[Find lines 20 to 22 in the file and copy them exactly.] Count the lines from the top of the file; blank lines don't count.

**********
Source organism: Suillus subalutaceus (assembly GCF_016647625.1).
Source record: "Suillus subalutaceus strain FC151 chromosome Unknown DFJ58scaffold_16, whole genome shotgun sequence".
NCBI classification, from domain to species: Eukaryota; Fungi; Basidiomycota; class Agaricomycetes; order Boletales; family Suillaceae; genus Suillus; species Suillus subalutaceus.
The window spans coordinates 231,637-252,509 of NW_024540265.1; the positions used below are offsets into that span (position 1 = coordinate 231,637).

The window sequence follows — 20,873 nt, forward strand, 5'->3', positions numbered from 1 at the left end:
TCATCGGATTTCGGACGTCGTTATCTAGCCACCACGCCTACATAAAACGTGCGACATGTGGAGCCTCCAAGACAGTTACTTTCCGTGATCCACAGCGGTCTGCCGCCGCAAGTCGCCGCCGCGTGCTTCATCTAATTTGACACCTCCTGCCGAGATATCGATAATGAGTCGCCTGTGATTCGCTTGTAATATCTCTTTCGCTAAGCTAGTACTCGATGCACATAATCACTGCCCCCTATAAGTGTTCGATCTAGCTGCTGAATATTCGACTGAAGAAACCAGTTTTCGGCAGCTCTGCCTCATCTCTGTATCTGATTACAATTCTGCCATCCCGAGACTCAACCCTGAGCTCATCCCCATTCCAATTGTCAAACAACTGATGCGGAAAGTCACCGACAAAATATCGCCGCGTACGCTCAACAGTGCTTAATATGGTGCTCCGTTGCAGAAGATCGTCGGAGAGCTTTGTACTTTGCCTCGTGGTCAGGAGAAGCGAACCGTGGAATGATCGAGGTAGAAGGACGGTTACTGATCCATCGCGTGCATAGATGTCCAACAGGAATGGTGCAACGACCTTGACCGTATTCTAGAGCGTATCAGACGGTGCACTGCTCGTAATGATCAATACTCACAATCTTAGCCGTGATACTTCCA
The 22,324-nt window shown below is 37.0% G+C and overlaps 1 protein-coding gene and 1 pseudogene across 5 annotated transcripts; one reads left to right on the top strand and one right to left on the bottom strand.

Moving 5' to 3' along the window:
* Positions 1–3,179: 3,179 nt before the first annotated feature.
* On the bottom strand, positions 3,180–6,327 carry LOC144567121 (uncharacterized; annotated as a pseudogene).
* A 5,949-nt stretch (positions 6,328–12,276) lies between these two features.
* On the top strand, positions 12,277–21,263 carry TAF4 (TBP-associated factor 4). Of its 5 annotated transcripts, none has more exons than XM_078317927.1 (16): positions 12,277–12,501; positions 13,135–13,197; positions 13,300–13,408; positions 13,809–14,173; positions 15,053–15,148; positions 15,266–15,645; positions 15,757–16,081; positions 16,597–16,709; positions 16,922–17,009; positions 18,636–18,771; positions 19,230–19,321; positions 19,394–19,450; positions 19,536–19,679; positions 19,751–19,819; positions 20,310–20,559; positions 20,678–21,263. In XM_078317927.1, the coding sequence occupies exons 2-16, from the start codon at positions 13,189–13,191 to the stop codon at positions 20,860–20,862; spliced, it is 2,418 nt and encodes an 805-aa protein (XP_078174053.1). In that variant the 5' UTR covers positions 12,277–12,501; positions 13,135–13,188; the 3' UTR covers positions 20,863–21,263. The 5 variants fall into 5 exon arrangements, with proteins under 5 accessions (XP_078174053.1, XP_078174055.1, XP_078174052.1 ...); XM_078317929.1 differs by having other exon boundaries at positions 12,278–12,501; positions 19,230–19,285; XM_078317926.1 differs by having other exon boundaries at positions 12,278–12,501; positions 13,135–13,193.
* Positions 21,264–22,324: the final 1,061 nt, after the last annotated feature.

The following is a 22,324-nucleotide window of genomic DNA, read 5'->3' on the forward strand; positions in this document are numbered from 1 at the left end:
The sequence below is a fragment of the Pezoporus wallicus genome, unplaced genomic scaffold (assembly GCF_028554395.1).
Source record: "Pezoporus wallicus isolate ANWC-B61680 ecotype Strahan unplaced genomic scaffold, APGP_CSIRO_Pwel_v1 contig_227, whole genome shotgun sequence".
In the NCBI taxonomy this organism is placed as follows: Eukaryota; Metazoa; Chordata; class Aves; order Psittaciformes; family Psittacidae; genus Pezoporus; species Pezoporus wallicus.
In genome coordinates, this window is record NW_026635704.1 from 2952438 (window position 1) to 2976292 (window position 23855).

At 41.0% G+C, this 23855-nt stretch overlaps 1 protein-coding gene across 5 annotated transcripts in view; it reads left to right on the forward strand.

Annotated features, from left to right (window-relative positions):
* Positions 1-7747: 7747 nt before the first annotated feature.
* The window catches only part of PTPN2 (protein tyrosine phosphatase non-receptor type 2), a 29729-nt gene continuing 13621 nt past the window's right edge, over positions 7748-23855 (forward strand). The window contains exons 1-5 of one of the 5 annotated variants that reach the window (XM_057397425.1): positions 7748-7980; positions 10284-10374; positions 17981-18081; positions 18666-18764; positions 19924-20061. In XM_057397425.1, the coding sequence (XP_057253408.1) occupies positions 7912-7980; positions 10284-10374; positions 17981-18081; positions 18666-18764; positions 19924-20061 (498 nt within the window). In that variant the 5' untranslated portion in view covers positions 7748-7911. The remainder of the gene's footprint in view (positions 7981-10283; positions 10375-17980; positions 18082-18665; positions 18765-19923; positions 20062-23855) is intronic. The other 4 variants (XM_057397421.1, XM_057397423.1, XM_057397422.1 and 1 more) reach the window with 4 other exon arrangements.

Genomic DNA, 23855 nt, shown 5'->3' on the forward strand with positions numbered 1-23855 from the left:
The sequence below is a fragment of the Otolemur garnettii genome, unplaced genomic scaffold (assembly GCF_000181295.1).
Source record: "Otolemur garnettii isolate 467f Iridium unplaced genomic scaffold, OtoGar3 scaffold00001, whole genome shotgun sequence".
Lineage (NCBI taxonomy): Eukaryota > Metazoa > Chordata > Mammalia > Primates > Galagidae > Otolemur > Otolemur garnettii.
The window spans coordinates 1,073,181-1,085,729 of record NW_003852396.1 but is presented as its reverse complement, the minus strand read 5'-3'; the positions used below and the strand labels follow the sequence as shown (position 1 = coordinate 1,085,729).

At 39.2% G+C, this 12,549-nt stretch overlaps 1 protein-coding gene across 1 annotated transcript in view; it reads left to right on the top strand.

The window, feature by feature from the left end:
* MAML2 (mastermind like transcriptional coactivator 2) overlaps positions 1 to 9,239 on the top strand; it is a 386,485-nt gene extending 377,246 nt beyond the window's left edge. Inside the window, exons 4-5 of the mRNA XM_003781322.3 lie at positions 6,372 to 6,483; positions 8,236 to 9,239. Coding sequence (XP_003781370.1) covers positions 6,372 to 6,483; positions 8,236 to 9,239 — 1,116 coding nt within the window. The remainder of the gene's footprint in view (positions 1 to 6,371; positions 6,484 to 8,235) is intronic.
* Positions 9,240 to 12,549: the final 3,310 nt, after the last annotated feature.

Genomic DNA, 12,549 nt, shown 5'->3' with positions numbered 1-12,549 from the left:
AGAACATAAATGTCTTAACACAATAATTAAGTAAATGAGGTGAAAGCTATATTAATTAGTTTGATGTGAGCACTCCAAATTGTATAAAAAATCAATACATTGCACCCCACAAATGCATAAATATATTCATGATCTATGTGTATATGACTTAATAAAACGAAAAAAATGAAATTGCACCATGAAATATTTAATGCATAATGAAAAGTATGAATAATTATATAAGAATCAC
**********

Annotated features, from left to right (window-relative positions):
* Positions 1-7747: 7747 nt before the first annotated feature.
* The window catches only part of PTPN2 (protein tyrosine phosphatase non-receptor type 2), a 29729-nt gene continuing 13621 nt past the window's right edge, over positions 7748-23855 (forward strand). The window contains exons 1-5 of one of the 5 annotated variants that reach the window (XM_057397425.1): positions 7748-7980; positions 10284-10374; positions 17981-18081; positions 18666-18764; positions 19924-20061. In XM_057397425.1, the coding sequence (XP_057253408.1) occupies positions 7912-7980; positions 10284-10374; positions 17981-18081; positions 18666-18764; positions 19924-20061 (498 nt within the window). In that variant the 5' untranslated portion in view covers positions 7748-7911. The remainder of the gene's footprint in view (positions 7981-10283; positions 10375-17980; positions 18082-18665; positions 18765-19923; positions 20062-23855) is intronic. The other 4 variants (XM_057397421.1, XM_057397423.1, XM_057397422.1 and 1 more) reach the window with 4 other exon arrangements.